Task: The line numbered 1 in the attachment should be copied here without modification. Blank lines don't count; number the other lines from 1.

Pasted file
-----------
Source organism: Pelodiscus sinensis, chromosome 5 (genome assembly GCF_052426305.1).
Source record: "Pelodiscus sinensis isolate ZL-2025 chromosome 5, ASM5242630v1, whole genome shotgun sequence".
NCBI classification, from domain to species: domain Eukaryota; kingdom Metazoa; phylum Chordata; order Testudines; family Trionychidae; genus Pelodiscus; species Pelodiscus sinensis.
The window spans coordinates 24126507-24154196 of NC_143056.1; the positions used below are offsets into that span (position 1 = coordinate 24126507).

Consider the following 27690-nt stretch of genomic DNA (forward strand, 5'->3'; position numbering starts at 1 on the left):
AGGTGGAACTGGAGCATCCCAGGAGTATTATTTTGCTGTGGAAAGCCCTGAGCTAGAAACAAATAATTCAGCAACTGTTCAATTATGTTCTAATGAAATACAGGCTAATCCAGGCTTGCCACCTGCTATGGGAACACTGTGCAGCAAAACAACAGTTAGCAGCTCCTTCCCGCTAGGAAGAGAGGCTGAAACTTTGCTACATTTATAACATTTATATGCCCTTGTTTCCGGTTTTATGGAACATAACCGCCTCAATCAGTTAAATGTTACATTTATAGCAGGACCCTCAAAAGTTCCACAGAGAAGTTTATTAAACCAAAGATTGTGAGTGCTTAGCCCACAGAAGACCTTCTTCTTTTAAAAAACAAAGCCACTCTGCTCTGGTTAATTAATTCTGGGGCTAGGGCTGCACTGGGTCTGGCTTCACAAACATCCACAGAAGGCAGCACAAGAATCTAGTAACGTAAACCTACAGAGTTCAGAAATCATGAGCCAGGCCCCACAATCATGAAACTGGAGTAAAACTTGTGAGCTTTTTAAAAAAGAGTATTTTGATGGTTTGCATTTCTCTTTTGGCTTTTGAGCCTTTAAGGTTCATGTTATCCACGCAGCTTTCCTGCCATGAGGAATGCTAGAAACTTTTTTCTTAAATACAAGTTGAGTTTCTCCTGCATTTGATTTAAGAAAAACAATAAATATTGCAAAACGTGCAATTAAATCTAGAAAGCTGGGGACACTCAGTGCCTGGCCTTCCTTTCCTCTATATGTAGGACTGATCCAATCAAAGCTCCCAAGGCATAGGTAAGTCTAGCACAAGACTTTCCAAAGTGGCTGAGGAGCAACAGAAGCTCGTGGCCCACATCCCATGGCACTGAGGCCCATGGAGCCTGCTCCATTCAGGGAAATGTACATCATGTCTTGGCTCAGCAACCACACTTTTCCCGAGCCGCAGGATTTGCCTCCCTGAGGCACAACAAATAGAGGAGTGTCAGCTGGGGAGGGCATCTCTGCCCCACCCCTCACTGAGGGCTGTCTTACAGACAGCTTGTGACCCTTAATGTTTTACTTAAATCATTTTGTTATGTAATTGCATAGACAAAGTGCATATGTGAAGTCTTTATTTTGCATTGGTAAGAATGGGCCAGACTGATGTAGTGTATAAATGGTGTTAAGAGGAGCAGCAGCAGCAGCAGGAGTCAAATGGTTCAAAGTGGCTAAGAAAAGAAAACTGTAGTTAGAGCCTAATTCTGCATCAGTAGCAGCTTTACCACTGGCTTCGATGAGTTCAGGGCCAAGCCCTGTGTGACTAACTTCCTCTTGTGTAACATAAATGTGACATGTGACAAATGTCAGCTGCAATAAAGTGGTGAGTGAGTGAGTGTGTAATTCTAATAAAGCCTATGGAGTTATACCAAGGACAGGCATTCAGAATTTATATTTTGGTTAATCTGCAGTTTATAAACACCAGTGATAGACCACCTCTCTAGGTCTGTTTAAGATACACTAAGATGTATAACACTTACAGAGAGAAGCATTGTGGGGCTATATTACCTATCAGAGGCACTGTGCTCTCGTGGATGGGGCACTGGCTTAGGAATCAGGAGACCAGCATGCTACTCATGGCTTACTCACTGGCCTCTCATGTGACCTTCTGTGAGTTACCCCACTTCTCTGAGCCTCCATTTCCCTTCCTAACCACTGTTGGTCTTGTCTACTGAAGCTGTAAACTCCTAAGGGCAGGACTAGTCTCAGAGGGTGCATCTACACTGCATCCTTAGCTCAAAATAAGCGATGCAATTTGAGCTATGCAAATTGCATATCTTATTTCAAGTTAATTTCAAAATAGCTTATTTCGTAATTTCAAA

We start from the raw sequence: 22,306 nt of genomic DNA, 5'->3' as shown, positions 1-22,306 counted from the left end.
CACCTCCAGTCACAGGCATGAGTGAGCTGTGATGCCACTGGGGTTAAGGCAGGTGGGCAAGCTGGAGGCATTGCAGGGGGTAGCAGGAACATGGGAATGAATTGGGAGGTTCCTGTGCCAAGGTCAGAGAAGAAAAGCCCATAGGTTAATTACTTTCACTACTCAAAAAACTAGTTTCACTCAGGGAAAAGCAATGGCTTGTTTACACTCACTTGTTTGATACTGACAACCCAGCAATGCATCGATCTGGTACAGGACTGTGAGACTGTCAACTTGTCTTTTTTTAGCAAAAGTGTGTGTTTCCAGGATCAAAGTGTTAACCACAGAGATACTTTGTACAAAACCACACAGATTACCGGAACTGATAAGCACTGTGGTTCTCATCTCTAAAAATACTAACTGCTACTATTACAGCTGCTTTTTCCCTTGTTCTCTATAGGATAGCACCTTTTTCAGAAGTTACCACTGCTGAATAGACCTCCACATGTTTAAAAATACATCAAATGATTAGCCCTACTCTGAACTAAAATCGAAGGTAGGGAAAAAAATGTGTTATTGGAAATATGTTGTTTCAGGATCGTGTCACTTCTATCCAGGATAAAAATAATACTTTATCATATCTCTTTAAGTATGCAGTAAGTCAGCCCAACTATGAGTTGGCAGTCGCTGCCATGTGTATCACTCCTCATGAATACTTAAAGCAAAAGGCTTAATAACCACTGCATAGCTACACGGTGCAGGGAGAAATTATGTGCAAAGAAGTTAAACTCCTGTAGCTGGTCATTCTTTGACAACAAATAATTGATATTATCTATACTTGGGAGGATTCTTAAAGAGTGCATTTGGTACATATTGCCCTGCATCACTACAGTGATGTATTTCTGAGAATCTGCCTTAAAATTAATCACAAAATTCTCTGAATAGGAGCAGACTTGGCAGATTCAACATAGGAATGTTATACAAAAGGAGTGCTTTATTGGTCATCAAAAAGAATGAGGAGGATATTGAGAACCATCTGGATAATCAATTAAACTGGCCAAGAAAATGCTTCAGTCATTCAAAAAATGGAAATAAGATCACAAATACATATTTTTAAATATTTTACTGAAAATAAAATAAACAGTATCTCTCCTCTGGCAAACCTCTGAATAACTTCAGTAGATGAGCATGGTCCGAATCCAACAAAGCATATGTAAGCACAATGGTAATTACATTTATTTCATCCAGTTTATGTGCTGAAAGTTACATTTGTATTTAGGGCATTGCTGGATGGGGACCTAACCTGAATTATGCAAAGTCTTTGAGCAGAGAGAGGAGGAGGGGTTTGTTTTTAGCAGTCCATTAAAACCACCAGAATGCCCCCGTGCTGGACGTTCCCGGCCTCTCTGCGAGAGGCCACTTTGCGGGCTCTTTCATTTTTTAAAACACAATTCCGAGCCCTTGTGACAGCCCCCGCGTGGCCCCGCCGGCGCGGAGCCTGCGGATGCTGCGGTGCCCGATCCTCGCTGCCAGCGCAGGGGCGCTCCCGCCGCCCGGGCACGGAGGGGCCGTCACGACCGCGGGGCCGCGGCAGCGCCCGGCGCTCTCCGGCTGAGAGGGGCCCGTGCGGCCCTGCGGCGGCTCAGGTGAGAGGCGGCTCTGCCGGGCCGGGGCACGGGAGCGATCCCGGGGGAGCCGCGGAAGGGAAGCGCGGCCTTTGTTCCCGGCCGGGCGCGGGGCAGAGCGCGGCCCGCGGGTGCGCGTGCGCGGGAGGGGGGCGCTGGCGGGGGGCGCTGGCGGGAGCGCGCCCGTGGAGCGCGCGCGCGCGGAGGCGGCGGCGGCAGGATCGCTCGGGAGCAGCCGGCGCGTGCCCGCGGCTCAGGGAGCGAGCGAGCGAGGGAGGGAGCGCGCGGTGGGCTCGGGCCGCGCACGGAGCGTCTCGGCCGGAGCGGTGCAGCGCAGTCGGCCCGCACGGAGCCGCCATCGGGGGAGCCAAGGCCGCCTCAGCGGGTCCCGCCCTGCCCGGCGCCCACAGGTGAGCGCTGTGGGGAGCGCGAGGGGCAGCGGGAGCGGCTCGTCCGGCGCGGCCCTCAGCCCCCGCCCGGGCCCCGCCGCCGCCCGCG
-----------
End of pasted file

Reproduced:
Source organism: Pelodiscus sinensis, chromosome 5 (genome assembly GCF_052426305.1).